Thursday, April 10, 2014

Three random and totally awful moments from three different shows.

Even though this is a blog about television writing, I don't think that I watch that much tv compared to many other 'critics'. Most of the time I avoid watching tv, because most shows simply aren't any good.

Now, during the last few months I've watched television 'randomly' three times, meaning that I just opened the tv and decided to give the show that was on that particular channel a chance. So let's see:

I saw a moment from an episode in which Dexter's wife (?) is found dead. That made me sad because I had watched the first season of the show and I thought the show was pretty good.

What was so bad about this particular episode was the moment when Dexter tells 'his' kids that their mom is dead. It was so badly written that I could not believe my eyes.

Yes, the scene was awkward, but there's a difference between intentional awkwardness and the writer simply being clueless about what should be done and how the scene should be written.

I bet the writer tried to be ambitious here, but the problem is that when the kids show up and have no idea that something bad has happened and Dexter just says "your mom is dead", I was like noo...

This is the reason why off-screen revelations are so important. Some things you just can't show on tv.

My second example comes from the show 'Southland'. It seems that it was a rather gritty show. There's a lot of action where the cops are in bad situations. I'm fine with that of course.

The premise in this particular episode, that I managed to watch: Some supposedly suspicious guy is arrested and is put in the backseat of the squad car.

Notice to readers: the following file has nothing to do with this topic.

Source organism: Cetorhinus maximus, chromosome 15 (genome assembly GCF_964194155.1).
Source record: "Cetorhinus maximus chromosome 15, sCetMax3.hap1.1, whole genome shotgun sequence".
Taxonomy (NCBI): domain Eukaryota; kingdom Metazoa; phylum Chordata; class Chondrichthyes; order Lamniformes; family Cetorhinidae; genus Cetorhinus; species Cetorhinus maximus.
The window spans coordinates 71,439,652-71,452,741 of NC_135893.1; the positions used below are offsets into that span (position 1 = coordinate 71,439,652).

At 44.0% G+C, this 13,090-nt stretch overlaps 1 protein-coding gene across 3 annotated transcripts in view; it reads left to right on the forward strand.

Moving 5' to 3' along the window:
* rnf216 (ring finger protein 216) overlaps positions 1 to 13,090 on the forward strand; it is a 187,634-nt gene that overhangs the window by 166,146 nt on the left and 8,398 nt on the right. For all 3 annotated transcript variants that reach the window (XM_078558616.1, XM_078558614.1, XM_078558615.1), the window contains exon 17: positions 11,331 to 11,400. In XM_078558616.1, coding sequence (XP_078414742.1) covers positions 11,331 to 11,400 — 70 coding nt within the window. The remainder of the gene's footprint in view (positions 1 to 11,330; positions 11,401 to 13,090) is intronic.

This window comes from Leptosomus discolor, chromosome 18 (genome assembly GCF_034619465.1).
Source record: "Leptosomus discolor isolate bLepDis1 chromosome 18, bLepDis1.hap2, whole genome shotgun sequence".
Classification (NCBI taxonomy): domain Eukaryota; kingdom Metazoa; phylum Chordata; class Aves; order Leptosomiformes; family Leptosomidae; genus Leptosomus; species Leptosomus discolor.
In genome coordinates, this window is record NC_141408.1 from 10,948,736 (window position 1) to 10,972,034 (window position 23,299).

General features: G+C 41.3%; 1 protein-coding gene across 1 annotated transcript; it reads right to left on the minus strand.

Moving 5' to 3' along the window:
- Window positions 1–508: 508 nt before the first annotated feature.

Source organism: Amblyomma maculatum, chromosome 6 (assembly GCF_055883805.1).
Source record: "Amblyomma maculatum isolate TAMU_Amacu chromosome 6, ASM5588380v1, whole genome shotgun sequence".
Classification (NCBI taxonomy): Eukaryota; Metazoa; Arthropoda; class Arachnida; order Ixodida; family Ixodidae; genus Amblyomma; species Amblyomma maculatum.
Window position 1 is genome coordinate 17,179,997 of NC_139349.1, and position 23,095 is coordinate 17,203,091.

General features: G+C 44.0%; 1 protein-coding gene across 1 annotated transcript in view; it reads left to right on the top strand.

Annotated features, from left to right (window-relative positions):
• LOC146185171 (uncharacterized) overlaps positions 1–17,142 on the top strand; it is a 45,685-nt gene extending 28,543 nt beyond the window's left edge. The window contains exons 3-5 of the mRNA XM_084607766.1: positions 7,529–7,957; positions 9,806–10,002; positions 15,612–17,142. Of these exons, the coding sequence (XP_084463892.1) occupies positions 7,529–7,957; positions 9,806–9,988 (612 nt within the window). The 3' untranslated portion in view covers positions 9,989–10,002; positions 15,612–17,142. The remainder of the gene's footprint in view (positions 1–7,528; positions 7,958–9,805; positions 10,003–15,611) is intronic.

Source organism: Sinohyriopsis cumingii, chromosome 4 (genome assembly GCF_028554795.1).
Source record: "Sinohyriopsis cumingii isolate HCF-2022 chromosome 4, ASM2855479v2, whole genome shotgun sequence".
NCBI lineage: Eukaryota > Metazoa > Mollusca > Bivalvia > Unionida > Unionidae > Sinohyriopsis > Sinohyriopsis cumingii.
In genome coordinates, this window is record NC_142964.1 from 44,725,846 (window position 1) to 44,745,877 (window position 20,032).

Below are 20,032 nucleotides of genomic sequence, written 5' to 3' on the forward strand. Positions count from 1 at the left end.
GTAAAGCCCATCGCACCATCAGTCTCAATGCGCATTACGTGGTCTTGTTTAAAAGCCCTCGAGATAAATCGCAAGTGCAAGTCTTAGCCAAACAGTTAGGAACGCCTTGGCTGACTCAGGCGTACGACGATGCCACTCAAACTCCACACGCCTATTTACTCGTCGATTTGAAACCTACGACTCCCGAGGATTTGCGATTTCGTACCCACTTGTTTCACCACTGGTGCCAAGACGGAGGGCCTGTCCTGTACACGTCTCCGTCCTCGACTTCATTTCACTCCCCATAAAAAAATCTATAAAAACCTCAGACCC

Later one cop says that he found drugs in the backseat. The other cop says he already searched the guy before putting him in the car and that he had nothing on him. He says the other cop planted the evidence.

Seemed good to me, but it's revealed that some other guy had already accidentally left those drugs in the backseat. The problem: the supposed 'dirty' cop _never_ defended his position that he found them. 1. Paint him as the bad guy 2. Reverse without any explanation.

It got worse of course. In the end the supposed dirty cop is mad at the good cop because he didn't  believe him. Well, duh, perhaps you should have convinced him you didn't plant the drugs.

Nevertheless, if you're not convinced that those two were bad, the last one is easily the worst. (As a side note, Ken Levine calls The Good Wife the best drama on tv.)

The premise: The court is in session. It's revealed that the defendant is posting her opinions to twitter which is against the court rules. The judge gets mad and they go to the chambers.

There's nothing wrong with that. A conflict and a complication. But what happens in the next scene is that the judge almost apologizes (!) about the whole thing and that if those tweets just stop, the case can go on. (I almost never laugh out loud but I did here)

But it gets even worse. Later on the defendant keeps tweeting and the judge gets mad again. An automatic mistrial and the defendant goes to jail for contempt? No, in chambers the judge again 'apologizes' and there are no consequences..

What I'm saying is that this is what happens when clowns that have no talent and no sense of drama  get hired to write for television. I honestly doubt it can get any worse than this. Three random moments, and all of them were awful.

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